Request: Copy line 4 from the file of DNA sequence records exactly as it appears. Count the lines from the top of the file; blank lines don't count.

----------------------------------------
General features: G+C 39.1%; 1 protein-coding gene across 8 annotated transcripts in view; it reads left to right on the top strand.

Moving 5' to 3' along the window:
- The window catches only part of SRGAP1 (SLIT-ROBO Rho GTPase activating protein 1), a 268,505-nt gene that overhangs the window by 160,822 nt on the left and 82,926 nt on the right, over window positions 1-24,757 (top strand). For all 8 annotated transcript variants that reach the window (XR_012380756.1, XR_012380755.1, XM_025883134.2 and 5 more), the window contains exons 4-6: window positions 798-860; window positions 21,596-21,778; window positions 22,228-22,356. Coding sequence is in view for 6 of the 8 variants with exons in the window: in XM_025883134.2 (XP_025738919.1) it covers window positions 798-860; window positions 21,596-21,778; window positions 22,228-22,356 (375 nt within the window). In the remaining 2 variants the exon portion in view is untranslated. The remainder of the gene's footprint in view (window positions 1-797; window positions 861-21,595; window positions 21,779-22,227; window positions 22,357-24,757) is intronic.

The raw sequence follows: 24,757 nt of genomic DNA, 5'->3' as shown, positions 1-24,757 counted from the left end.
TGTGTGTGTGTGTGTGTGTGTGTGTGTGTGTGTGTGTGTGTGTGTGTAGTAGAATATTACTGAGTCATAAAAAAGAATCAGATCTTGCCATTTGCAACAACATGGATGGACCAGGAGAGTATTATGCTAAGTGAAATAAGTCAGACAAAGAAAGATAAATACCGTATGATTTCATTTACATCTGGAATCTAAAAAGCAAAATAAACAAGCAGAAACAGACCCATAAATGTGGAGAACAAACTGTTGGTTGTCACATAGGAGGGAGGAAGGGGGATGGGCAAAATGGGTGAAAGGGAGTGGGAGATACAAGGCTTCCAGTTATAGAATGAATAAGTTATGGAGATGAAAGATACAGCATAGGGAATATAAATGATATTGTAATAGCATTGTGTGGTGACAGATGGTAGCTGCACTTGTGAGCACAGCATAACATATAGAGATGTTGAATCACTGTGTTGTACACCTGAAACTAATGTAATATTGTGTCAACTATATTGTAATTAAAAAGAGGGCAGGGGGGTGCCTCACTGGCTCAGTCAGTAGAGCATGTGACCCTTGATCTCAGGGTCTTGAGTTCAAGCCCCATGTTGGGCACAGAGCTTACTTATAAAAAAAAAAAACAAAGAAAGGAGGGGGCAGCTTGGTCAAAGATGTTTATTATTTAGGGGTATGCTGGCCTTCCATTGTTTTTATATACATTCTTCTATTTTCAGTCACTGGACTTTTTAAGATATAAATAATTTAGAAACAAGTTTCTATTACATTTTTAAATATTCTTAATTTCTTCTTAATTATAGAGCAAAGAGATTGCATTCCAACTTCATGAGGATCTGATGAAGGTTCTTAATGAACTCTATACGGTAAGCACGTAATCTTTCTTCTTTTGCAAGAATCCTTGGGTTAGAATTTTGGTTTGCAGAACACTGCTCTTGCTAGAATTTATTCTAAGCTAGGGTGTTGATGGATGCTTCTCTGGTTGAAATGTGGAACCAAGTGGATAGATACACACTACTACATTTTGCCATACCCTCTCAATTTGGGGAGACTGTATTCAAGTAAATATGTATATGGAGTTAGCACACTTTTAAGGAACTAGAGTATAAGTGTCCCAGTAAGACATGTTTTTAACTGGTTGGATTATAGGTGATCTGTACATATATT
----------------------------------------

The raw sequence follows: 24,757 nt of genomic DNA, 5'->3' as shown, positions 1-24,757 counted from the left end.